• Revised capital floors. Based on the current proposals, a floor is applied to RWA at banks using internal models. This floor would be a percentage of the RWA (60 to 90 percent) that would be applicable if the risk of the same assets had been assessed using the standardized approach. Applying such a floor reduces the sensitivity of RWA to the actual underlying risk of the assets, with especially low-risk assets being penalized with higher risk weights. This encourages banks to invest in higher-risk assets, and eventually perhaps even to discard at least some of their internal models entirely. Moreover, the leverage ratio already serves as a backstop for capital at banks with high shares of low-risk assets.5 In view of these arguments, it is possible that these floors would be reduced or deleted entirely in the revised proposals.
  • No mandatory application of the standardized approach. In the current “Basel IV” proposals, banks are required to use the standardized approach for certain exposures — such as for loans to the largest corporates or to banks — instead of their internal models. This proposed rejection of internal models would make lending to these borrowers both less sensitive to the borrower’s risk profile and substantially more expensive. As a result, only the riskiest borrowers will still obtain bank funding. In addition, banks may decide not to develop internal risk models for these exposures, such that they will have less transparency into their overall risk profile. Combined, these factors are expected to increase the risk in the overall banking sector. As an alternative, BCBS could impose restrictions to internal models but still give banks the latitude to use those models.
  • Recalibration of standardized approaches. In addition to prohibiting or restricting the use of internal models, the “Basel IV” proposals amend the prescribed standardized approaches. For example, for operational risk, required capital would rise progressively with bank size, resulting in significant increases in RWA. Reconsidering these amendments would have only a moderate effect on reducing the impact from “Basel IV” proposals, but it could be a relatively safe first step.

Now what?

Whatever the final terms of the “Basel IV” proposals are, most European banks will need to increase capital levels. Even a 10 to 20 percent increase in capital requirements would imply a capital shortfall for many banks. In addition, raising more capital will make the already poor profitability of European banks even worse.

To mitigate the impact of the new requirements on their institutions, senior bankers in Europe must take the proposals into account now. Once the final reforms are published, capital markets will expect banks to develop a plausible and workable strategy for complying with the new capital requirements while delivering appropriate returns to shareholders.

In our experience, many bankers tend to focus on the technical aspects of “Basel IV,” rather than taking a step back and developing a truly strategic perspective on the proposals. They should assess the strategic impact of the proposals along four key areas — capital management, portfolio composition, product structure, and operational adjustments — and combine this assessment into a holistic strategic response.

  • Capital management. The first step is to conduct an assessment of the future impact of “Basel IV” on the bank’s RWA and capital ratios. Plans for managing the bank’s capital will need to be revised and potential gaps closed by measures to raise capital or deleverage the balance sheet — especially for banks that have limited access to equity capital markets or that have credit portfolios with long durations. Investors will expect banks to have a capital plan ready once the final BCBS proposals are presented.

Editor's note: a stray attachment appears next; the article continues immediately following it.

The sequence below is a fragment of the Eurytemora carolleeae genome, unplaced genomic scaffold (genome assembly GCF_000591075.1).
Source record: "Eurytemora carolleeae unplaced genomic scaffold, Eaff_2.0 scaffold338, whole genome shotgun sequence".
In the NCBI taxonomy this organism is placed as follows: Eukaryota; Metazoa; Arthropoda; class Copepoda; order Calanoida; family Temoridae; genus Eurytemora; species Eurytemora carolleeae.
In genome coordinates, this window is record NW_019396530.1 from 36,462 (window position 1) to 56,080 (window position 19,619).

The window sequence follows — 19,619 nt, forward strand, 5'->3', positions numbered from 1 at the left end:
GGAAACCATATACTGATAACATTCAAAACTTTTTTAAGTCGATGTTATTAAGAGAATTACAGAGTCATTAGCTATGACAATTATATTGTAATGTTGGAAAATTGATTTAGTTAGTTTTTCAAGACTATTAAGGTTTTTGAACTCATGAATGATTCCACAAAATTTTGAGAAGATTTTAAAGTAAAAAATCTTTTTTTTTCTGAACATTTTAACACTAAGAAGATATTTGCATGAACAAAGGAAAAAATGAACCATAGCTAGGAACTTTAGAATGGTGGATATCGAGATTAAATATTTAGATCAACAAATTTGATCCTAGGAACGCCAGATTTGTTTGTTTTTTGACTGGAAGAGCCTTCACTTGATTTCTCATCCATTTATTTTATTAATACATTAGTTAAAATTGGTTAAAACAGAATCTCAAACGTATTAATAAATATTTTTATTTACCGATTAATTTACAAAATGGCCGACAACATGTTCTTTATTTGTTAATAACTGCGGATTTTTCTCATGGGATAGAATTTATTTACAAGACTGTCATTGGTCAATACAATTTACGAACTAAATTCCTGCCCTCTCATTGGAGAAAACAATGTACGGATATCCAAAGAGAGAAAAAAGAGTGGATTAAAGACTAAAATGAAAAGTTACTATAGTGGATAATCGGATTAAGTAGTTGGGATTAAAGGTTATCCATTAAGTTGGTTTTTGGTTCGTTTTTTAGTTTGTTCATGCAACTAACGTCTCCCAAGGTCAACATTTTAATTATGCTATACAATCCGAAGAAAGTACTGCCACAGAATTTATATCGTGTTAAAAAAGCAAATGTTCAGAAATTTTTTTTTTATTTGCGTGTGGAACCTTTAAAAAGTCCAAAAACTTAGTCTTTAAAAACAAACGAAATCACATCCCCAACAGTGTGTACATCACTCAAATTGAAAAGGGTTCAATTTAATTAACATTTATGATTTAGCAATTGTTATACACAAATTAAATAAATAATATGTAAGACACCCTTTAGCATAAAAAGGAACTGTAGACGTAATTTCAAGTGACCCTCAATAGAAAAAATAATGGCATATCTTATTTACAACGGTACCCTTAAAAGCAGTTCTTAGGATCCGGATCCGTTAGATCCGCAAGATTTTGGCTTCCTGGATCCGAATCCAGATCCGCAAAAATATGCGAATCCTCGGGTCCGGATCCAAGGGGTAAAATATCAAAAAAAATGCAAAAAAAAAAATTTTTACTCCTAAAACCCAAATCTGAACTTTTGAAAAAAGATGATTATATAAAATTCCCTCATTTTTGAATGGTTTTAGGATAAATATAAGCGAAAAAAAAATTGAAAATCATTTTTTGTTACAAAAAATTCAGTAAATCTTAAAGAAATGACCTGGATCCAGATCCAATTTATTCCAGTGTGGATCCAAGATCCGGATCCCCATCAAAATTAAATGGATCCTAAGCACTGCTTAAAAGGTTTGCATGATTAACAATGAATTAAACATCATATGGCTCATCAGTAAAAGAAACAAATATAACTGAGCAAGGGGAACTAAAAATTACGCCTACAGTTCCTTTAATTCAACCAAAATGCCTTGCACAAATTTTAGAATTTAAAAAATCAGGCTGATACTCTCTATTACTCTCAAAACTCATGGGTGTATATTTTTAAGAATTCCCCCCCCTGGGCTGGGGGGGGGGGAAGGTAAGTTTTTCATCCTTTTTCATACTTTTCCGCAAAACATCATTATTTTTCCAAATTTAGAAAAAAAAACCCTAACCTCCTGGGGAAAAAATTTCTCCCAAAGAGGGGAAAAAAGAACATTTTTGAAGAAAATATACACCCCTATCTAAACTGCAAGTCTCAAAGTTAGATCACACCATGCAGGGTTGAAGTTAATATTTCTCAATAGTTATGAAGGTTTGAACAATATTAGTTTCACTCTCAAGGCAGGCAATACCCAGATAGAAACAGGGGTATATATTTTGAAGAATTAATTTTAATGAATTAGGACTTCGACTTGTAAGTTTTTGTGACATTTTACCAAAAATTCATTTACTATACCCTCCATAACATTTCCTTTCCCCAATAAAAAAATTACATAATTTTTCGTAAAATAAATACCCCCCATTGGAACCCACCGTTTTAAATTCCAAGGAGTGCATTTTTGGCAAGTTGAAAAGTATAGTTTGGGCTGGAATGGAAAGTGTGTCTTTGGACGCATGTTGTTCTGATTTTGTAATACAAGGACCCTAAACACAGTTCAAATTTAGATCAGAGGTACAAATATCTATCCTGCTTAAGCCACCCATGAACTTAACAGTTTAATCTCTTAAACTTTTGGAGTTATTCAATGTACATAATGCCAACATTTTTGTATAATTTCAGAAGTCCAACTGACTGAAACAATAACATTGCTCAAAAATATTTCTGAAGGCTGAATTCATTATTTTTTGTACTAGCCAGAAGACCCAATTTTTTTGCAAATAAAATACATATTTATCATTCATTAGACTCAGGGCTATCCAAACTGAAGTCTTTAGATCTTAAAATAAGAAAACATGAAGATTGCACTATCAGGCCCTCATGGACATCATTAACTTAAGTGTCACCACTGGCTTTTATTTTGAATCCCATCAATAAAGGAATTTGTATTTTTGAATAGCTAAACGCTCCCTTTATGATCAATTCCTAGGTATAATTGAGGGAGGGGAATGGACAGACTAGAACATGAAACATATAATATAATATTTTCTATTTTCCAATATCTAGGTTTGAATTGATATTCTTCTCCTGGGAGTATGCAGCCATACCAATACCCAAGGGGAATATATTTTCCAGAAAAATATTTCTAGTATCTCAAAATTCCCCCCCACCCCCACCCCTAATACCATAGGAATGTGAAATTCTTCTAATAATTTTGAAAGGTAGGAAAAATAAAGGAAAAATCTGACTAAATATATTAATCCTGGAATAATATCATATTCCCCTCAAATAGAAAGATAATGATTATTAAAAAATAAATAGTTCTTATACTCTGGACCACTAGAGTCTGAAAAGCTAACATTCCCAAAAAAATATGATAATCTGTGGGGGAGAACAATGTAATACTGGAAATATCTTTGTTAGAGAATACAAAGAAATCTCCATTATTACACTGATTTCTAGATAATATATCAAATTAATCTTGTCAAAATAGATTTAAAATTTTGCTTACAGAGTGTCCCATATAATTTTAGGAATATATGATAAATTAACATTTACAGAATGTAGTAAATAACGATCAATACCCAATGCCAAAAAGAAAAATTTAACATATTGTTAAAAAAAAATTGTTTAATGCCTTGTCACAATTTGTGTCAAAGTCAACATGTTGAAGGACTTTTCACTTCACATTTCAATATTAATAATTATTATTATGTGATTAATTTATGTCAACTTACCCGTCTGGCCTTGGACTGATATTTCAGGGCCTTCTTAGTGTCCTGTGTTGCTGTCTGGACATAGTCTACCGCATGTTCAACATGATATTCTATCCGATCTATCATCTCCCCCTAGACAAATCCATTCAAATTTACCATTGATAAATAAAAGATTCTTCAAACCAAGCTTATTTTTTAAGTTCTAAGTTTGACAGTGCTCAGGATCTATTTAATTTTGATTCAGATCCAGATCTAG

• Portfolio composition. Capital planning needs to go hand in hand with a strategic review by each line of business. To illustrate, as some components of RWA become less risk-sensitive under “Basel IV,” banks could shift capital toward higher-risk assets that offer higher margins. Banks should also consider a transformation toward business models that are less dependent on their own balance sheet for generating revenues. This would allow the banks to generate income without facing high capital requirements.6

    Similarly, trading institutions should review their market risk portfolios and exit instruments traded with their own capital if they lack the scale or knowledge to participate competitively. This is particularly advisable with illiquid or high-risk instrument classes. Ultimately, “Basel IV” is expected to invoke further rightsizing efforts across the industry and a market segmentation into large global players — realizing scale advantages — and those specializing in specific asset portfolios.
  • Product structure. Banks currently incorporate a wide set of risk drivers in their internal models to determine credit risk RWA. “Basel IV” would likely make banks adapt their product and pricing structures to reflect the new regulatory drivers for calculating RWA risk. For instance, RWA for residential mortgages will be assessed by the value of the underlying collateral rather than by the creditworthiness of the borrower. As a result, banks may consider pricing mortgages based on loan-to-value ratios instead of borrower income and credit history.
  • Operational adjustments. The list of operational adjustments required to comply with “Basel IV” is long. The changes range from modeling and data requirements to the approval process for internal models to enhanced due diligence requirements for assessing credit risk. Given the scope and complexity of the proposed reforms, banks must understand early on how they will affect operations.

Act in advance

In addition to understanding the technical regulatory details of the “Basel IV” reforms, senior bankers are well advised to step back and develop a perspective on their strategic impact, which will depend largely on the bank’s current business model. Banks that focus on a single line of business, such as specialized lending or commercial real estate, and that use internal models to calculate RWA will likely need a more drastic strategic response to the new rules than would a captive financial-services company that uses the standardized approach to RWA calculations today.